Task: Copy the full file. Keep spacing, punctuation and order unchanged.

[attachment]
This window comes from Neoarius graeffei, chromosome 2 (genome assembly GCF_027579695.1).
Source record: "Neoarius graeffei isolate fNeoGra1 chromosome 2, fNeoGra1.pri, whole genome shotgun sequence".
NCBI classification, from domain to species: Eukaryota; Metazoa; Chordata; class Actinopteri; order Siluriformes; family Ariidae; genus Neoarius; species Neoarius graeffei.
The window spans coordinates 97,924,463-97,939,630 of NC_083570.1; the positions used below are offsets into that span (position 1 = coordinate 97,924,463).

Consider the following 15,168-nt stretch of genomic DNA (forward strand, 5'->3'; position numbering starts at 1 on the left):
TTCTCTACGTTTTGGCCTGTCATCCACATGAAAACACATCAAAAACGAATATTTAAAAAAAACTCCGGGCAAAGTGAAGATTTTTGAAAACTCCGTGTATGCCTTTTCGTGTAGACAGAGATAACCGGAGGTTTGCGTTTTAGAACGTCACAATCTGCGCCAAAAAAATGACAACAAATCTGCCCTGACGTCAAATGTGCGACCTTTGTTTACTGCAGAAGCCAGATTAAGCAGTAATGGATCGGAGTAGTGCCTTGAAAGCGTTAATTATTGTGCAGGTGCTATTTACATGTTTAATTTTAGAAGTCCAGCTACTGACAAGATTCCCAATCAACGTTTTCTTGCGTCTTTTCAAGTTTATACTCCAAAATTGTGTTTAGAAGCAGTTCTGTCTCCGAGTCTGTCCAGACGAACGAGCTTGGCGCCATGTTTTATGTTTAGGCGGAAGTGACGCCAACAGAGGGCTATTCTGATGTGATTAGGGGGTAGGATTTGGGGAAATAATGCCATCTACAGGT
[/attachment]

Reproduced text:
This window comes from Neoarius graeffei, chromosome 2 (genome assembly GCF_027579695.1).
Source record: "Neoarius graeffei isolate fNeoGra1 chromosome 2, fNeoGra1.pri, whole genome shotgun sequence".
NCBI classification, from domain to species: Eukaryota; Metazoa; Chordata; class Actinopteri; order Siluriformes; family Ariidae; genus Neoarius; species Neoarius graeffei.
The window spans coordinates 97,924,463-97,939,630 of NC_083570.1; the positions used below are offsets into that span (position 1 = coordinate 97,924,463).

Consider the following 15,168-nt stretch of genomic DNA (forward strand, 5'->3'; position numbering starts at 1 on the left):
TTCTCTACGTTTTGGCCTGTCATCCACATGAAAACACATCAAAAACGAATATTTAAAAAAAACTCCGGGCAAAGTGAAGATTTTTGAAAACTCCGTGTATGCCTTTTCGTGTAGACAGAGATAACCGGAGGTTTGCGTTTTAGAACGTCACAATCTGCGCCAAAAAAATGACAACAAATCTGCCCTGACGTCAAATGTGCGACCTTTGTTTACTGCAGAAGCCAGATTAAGCAGTAATGGATCGGAGTAGTGCCTTGAAAGCGTTAATTATTGTGCAGGTGCTATTTACATGTTTAATTTTAGAAGTCCAGCTACTGACAAGATTCCCAATCAACGTTTTCTTGCGTCTTTTCAAGTTTATACTCCAAAATTGTGTTTAGAAGCAGTTCTGTCTCCGAGTCTGTCCAGACGAACGAGCTTGGCGCCATGTTTTATGTTTAGGCGGAAGTGACGCCAACAGAGGGCTATTCTGATGTGATTAGGGGGTAGGATTTGGGGAAATAATGCCATCTACAGGT